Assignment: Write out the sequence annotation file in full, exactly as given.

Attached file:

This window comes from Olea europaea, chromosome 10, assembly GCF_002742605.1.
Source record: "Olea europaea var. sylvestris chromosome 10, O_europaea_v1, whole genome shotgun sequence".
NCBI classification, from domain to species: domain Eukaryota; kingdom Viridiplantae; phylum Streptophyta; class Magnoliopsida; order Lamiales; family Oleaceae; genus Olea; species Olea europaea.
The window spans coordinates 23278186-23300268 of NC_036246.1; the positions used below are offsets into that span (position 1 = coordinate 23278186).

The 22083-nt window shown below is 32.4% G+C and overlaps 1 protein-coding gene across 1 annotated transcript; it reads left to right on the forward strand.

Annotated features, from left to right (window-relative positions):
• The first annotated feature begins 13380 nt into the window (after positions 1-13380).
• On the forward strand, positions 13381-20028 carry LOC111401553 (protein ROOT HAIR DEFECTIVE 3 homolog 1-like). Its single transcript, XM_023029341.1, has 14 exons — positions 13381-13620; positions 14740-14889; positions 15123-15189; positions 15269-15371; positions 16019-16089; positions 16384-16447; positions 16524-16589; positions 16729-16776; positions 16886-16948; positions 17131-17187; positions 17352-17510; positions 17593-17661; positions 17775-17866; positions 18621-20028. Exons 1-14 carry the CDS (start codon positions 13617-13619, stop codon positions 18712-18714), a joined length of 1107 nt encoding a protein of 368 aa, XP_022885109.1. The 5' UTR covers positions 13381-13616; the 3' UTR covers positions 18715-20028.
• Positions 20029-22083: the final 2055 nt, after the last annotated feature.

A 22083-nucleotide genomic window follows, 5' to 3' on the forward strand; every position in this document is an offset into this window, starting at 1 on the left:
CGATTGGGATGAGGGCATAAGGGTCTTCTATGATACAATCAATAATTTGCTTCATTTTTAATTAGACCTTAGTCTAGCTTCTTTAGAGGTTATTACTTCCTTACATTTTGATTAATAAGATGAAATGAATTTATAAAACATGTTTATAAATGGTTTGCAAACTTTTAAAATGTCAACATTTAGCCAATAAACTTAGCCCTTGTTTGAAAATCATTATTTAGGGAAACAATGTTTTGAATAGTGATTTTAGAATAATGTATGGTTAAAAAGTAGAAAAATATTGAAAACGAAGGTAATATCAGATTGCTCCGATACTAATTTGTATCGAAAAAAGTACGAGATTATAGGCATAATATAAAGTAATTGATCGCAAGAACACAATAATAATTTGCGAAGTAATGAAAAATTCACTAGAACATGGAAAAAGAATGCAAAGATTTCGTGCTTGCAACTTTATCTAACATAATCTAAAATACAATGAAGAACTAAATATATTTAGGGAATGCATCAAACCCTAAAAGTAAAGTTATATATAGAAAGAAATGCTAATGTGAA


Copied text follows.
This window comes from Olea europaea, chromosome 10, assembly GCF_002742605.1.
Source record: "Olea europaea var. sylvestris chromosome 10, O_europaea_v1, whole genome shotgun sequence".
NCBI classification, from domain to species: domain Eukaryota; kingdom Viridiplantae; phylum Streptophyta; class Magnoliopsida; order Lamiales; family Oleaceae; genus Olea; species Olea europaea.
The window spans coordinates 23278186-23300268 of NC_036246.1; the positions used below are offsets into that span (position 1 = coordinate 23278186).

The 22083-nt window shown below is 32.4% G+C and overlaps 1 protein-coding gene across 1 annotated transcript; it reads left to right on the forward strand.

Annotated features, from left to right (window-relative positions):
• The first annotated feature begins 13380 nt into the window (after positions 1-13380).
• On the forward strand, positions 13381-20028 carry LOC111401553 (protein ROOT HAIR DEFECTIVE 3 homolog 1-like). Its single transcript, XM_023029341.1, has 14 exons — positions 13381-13620; positions 14740-14889; positions 15123-15189; positions 15269-15371; positions 16019-16089; positions 16384-16447; positions 16524-16589; positions 16729-16776; positions 16886-16948; positions 17131-17187; positions 17352-17510; positions 17593-17661; positions 17775-17866; positions 18621-20028. Exons 1-14 carry the CDS (start codon positions 13617-13619, stop codon positions 18712-18714), a joined length of 1107 nt encoding a protein of 368 aa, XP_022885109.1. The 5' UTR covers positions 13381-13616; the 3' UTR covers positions 18715-20028.
• Positions 20029-22083: the final 2055 nt, after the last annotated feature.

A 22083-nucleotide genomic window follows, 5' to 3' on the forward strand; every position in this document is an offset into this window, starting at 1 on the left:
CGATTGGGATGAGGGCATAAGGGTCTTCTATGATACAATCAATAATTTGCTTCATTTTTAATTAGACCTTAGTCTAGCTTCTTTAGAGGTTATTACTTCCTTACATTTTGATTAATAAGATGAAATGAATTTATAAAACATGTTTATAAATGGTTTGCAAACTTTTAAAATGTCAACATTTAGCCAATAAACTTAGCCCTTGTTTGAAAATCATTATTTAGGGAAACAATGTTTTGAATAGTGATTTTAGAATAATGTATGGTTAAAAAGTAGAAAAATATTGAAAACGAAGGTAATATCAGATTGCTCCGATACTAATTTGTATCGAAAAAAGTACGAGATTATAGGCATAATATAAAGTAATTGATCGCAAGAACACAATAATAATTTGCGAAGTAATGAAAAATTCACTAGAACATGGAAAAAGAATGCAAAGATTTCGTGCTTGCAACTTTATCTAACATAATCTAAAATACAATGAAGAACTAAATATATTTAGGGAATGCATCAAACCCTAAAAGTAAAGTTATATATAGAAAGAAATGCTAATGTGAA